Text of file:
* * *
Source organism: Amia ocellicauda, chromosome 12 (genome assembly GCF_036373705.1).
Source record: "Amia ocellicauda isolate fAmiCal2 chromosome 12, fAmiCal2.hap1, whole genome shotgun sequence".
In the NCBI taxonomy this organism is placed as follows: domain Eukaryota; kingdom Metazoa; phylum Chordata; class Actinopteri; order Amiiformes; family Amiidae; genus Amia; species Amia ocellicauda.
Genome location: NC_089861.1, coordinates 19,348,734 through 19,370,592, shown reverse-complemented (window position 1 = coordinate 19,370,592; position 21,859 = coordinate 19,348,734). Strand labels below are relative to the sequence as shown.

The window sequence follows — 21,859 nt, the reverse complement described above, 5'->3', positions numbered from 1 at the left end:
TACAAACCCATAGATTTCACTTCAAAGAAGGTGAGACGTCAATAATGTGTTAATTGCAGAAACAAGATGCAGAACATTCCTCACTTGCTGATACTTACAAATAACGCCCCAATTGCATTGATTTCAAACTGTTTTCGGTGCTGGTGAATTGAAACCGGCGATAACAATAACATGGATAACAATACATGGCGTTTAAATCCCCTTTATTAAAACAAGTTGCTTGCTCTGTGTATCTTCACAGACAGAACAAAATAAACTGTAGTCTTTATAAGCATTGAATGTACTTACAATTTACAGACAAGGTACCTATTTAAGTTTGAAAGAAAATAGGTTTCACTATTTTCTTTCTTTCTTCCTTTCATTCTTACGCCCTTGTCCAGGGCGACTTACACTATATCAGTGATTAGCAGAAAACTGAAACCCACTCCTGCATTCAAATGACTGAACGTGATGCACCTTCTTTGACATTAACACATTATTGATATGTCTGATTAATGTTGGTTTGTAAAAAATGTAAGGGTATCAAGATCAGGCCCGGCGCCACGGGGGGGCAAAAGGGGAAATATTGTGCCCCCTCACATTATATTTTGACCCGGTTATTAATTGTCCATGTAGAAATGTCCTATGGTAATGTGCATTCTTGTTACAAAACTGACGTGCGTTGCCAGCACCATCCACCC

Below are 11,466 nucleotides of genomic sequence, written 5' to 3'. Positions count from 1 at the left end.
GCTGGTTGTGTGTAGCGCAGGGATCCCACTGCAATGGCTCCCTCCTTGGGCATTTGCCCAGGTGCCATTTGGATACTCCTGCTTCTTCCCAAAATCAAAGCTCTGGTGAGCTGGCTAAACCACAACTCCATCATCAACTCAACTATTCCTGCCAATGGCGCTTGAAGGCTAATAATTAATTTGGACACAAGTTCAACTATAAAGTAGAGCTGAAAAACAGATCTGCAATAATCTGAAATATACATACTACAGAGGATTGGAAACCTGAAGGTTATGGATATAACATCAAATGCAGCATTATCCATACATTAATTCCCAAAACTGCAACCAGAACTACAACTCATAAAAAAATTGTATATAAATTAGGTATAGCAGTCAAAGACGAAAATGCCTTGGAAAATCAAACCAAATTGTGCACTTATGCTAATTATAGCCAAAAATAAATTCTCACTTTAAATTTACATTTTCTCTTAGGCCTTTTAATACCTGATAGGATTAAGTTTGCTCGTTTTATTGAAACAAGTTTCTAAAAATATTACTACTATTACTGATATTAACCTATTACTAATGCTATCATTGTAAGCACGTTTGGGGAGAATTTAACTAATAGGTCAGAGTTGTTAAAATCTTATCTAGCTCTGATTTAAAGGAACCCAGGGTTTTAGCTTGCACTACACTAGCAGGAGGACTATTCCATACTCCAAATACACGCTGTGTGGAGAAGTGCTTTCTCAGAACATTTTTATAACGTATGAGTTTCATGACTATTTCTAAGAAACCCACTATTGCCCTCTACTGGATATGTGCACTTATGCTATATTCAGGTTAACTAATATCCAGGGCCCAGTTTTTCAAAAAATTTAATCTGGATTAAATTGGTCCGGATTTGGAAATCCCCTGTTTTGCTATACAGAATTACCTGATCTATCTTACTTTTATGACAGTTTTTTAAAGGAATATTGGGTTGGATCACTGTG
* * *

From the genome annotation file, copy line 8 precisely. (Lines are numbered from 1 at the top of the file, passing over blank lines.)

GCTGGTTGTGTGTAGCGCAGGGATCCCACTGCAATGGCTCCCTCCTTGGGCATTTGCCCAGGTGCCATTTGGATACTCCTGCTTCTTCCCAAAATCAAAGCTCTGGTGAGCTGGCTAAACCACAACTCCATCATCAACTCAACTATTCCTGCCAATGGCGCTTGAAGGCTAATAATTAATTTGGACACAAGTTCAACTATAAAGTAGAGCTGAAAAACAGATCTGCAATAATCTGAAATATACATACTACAGAGGATTGGAAACCTGAAGGTTATGGATATAACATCAAATGCAGCATTATCCATACATTAATTCCCAAAACTGCAACCAGAACTACAACTCATAAAAAAATTGTATATAAATTAGGTATAGCAGTCAAAGACGAAAATGCCTTGGAAAATCAAACCAAATTGTGCACTTATGCTAATTATAGCCAAAAATAAATTCTCACTTTAAATTTACATTTTCTCTTAGGCCTTTTAATACCTGATAGGATTAAGTTTGCTCGTTTTATTGAAACAAGTTTCTAAAAATATTACTACTATTACTGATATTAACCTATTACTAATGCTATCATTGTAAGCACGTTTGGGGAGAATTTAACTAATAGGTCAGAGTTGTTAAAATCTTATCTAGCTCTGATTTAAAGGAACCCAGGGTTTTAGCTTGCACTACACTAGCAGGAGGACTATTCCATACTCCAAATACACGCTGTGTGGAGAAGTGCTTTCTCAGAACATTTTTATAACGTATGAGTTTCATGACTATTTCTAAGAAACCCACTATTGCCCTCTACTGGATATGTGCACTTATGCTATATTCAGGTTAACTAATATCCAGGGCCCAGTTTTTCAAAAAATTTAATCTGGATTAAATTGGTCCGGATTTGGAAATCCCCTGTTTTGCTATACAGAATTACCTGATCTATCTTACTTTTATGACAGTTTTTTAAAGGAATATTGGGTTGGATCACTGTG